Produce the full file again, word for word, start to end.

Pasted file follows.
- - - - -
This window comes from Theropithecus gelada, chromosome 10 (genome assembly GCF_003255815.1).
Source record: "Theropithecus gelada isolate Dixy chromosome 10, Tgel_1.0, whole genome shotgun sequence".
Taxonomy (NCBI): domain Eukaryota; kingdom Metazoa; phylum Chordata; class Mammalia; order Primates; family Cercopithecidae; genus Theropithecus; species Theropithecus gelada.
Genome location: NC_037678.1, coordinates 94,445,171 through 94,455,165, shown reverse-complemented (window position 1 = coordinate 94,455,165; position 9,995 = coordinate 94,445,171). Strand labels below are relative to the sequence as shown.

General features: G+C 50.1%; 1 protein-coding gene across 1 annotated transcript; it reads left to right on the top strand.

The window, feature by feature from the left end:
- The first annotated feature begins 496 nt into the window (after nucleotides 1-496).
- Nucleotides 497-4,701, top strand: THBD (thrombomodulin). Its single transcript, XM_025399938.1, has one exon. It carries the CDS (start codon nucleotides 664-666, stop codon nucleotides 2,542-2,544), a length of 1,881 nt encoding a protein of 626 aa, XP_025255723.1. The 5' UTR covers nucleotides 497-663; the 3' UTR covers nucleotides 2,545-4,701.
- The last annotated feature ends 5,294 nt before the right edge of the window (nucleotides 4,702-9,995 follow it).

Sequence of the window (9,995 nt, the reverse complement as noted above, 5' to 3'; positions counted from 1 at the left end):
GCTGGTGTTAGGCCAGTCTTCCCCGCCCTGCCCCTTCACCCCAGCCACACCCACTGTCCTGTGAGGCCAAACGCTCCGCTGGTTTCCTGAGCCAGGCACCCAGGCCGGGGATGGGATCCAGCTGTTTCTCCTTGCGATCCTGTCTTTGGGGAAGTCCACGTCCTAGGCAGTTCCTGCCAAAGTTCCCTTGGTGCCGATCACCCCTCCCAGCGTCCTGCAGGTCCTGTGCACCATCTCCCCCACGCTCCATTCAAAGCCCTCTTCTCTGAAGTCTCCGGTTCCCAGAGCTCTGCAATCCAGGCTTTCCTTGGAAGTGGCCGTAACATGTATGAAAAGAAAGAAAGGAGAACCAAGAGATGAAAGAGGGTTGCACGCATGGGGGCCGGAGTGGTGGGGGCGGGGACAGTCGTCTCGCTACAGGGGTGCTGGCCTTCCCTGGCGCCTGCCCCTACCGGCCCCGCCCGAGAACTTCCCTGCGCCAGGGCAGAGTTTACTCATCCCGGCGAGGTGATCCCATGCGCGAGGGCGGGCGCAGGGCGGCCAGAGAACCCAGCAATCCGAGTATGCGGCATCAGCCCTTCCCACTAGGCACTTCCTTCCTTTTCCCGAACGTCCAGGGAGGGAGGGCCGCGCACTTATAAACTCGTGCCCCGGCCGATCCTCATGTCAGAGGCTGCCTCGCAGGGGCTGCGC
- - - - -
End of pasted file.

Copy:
This window comes from Theropithecus gelada, chromosome 10 (genome assembly GCF_003255815.1).
Source record: "Theropithecus gelada isolate Dixy chromosome 10, Tgel_1.0, whole genome shotgun sequence".
Taxonomy (NCBI): domain Eukaryota; kingdom Metazoa; phylum Chordata; class Mammalia; order Primates; family Cercopithecidae; genus Theropithecus; species Theropithecus gelada.
Genome location: NC_037678.1, coordinates 94,445,171 through 94,455,165, shown reverse-complemented (window position 1 = coordinate 94,455,165; position 9,995 = coordinate 94,445,171). Strand labels below are relative to the sequence as shown.

General features: G+C 50.1%; 1 protein-coding gene across 1 annotated transcript; it reads left to right on the top strand.

The window, feature by feature from the left end:
- The first annotated feature begins 496 nt into the window (after nucleotides 1-496).
- Nucleotides 497-4,701, top strand: THBD (thrombomodulin). Its single transcript, XM_025399938.1, has one exon. It carries the CDS (start codon nucleotides 664-666, stop codon nucleotides 2,542-2,544), a length of 1,881 nt encoding a protein of 626 aa, XP_025255723.1. The 5' UTR covers nucleotides 497-663; the 3' UTR covers nucleotides 2,545-4,701.
- The last annotated feature ends 5,294 nt before the right edge of the window (nucleotides 4,702-9,995 follow it).

Sequence of the window (9,995 nt, the reverse complement as noted above, 5' to 3'; positions counted from 1 at the left end):
GCTGGTGTTAGGCCAGTCTTCCCCGCCCTGCCCCTTCACCCCAGCCACACCCACTGTCCTGTGAGGCCAAACGCTCCGCTGGTTTCCTGAGCCAGGCACCCAGGCCGGGGATGGGATCCAGCTGTTTCTCCTTGCGATCCTGTCTTTGGGGAAGTCCACGTCCTAGGCAGTTCCTGCCAAAGTTCCCTTGGTGCCGATCACCCCTCCCAGCGTCCTGCAGGTCCTGTGCACCATCTCCCCCACGCTCCATTCAAAGCCCTCTTCTCTGAAGTCTCCGGTTCCCAGAGCTCTGCAATCCAGGCTTTCCTTGGAAGTGGCCGTAACATGTATGAAAAGAAAGAAAGGAGAACCAAGAGATGAAAGAGGGTTGCACGCATGGGGGCCGGAGTGGTGGGGGCGGGGACAGTCGTCTCGCTACAGGGGTGCTGGCCTTCCCTGGCGCCTGCCCCTACCGGCCCCGCCCGAGAACTTCCCTGCGCCAGGGCAGAGTTTACTCATCCCGGCGAGGTGATCCCATGCGCGAGGGCGGGCGCAGGGCGGCCAGAGAACCCAGCAATCCGAGTATGCGGCATCAGCCCTTCCCACTAGGCACTTCCTTCCTTTTCCCGAACGTCCAGGGAGGGAGGGCCGCGCACTTATAAACTCGTGCCCCGGCCGATCCTCATGTCAGAGGCTGCCTCGCAGGGGCTGCGC